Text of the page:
There is an analogy of these animals with the work-eligible (able bodied and capable) people who are no longer participating in the work force.   There is a labor force participation issue with animals.   What do I need to do to encourage squirrels or crows to help out with my gutters?   Even one tenth of what I pay humans for the task (20-30 dollars a year) would be a fortune when converted to material (food or shelter) benefits for the animals.   At this starting offer, I have a lot of room to negotiate.

As I thought about this example, I imagined a second example that is a common problem.  Many households have both cats and dogs living in the house.   Due to modern life, the house is vacant of humans for most of the day.   The dog would appreciate an opportunity to go on a walk on leash.  In some cases, houses may have special cat doors so they can venture outside when they wish because we trust their independence to come back.

Assume the dog is well behaved so as to never pull on the leash.   My question is why can’t I employ the cat to take the dog out for walk once in a while?    I have no doubt the cat is intelligent enough to recognize the clues that a dog would like to take a walk.   So why not grab the leash and walk the dog?    I’d gladly come up with some accommodation for opening doors and connecting the leash if only there was a way to get the cat on the job.

Cats and dogs are domesticated animals.   Horses, mules, and oxen were also domesticated.  It is conceivable to get them to do work and give the appearance that they don’t object too terribly much to the tasks.    The counter argument may be that even the productive horses or mules will not do work unsupervised.   Even though the animal cooperated, it needed a human around to guide is labor.   They generally would not take the initiative to do even a daily repeated chore.   From limited experience with animals, I will grant that horses will take initiative in anticipation of the owner’s needs.  But horses are by most accounts amazing animals.

Squirrels and crows are rarely domesticated, or even trained.   And yet they offer an excellent body form to handle the task of cleaning gutters.   They can do the work.  The effort is not unnatural in terms of movement or exertion.   There is room to barter for a compensation to make it worth their while.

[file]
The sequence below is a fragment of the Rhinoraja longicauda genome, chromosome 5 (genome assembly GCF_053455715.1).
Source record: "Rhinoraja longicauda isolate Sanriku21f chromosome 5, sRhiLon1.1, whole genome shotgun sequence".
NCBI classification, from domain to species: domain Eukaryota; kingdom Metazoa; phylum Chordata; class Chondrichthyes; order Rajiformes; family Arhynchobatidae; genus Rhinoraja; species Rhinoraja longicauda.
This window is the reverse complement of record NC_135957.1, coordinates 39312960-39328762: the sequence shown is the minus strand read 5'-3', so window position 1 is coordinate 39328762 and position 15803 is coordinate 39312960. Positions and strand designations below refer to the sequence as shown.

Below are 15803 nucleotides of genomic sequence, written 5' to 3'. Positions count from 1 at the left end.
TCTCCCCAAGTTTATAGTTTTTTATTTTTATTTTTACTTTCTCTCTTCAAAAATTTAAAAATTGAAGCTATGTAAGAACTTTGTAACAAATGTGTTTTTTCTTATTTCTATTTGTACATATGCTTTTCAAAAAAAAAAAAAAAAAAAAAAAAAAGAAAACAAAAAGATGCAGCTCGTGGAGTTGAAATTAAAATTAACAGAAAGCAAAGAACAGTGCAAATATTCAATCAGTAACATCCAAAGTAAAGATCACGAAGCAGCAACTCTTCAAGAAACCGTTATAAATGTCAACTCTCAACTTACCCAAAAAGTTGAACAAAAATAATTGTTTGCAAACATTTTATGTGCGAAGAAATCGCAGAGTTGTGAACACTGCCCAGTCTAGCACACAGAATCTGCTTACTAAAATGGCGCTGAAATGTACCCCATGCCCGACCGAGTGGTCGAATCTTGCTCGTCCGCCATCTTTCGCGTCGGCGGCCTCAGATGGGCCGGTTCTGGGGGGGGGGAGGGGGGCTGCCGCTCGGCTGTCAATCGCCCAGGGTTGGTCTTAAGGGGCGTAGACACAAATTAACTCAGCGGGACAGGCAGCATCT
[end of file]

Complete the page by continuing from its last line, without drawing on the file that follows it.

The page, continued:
We don’t employ squirrels or crows to clean our gutters.   If don’t want to it ourselves we install clever covers that claim to catch water but not debris.   A claim I don’t buy because one my gutters are subject to very small but still accumulating debris.   Also, I don’t need a gutter for a slow gentle rainfall usually advertised where the water gently slides into the opening.    I most want a gutter to catch the vicious downpour that results in serious waterfalls that do damage.   The gutter guards only give the peace of mind of having an excuse not to clean the gutters, but fail to provide gutter utility when it is most needed.

Encouragingly, there are robotic options being introduced such as iRobot’s Looj.   At first glance, these appear to do the job that I’d wish I could get the crows or squirrels to do.   But then I realize the animals would still be superior.   For one thing I still need to climb a ladder to place the robot in the gutter.    If the robot gets stuck or breaks down, I’d have to move the ladder to fetch the stuck robot.  So this option requires from me the same services that I’m trying to completely avoid.

As far as I can tell, the robot doesn’t have any sense of whether it is doing a good job: it is just blinding flinging its appendages and it is hoped this will get the job done.   It won’t seek out and fetch a stray leaf at the far end of the gutter that will eventually be carried to clog the downspout during a rain.   I think the animal approach at least offers the potential of much more satisfying job performance.

I am no animal person.   As far as I know, I have not heard even experts at handling animals train a crow or a squirrel to clean a gutter.     If this were possible, we would have figured it out centuries ago when we were very clever about getting animals to do work for us.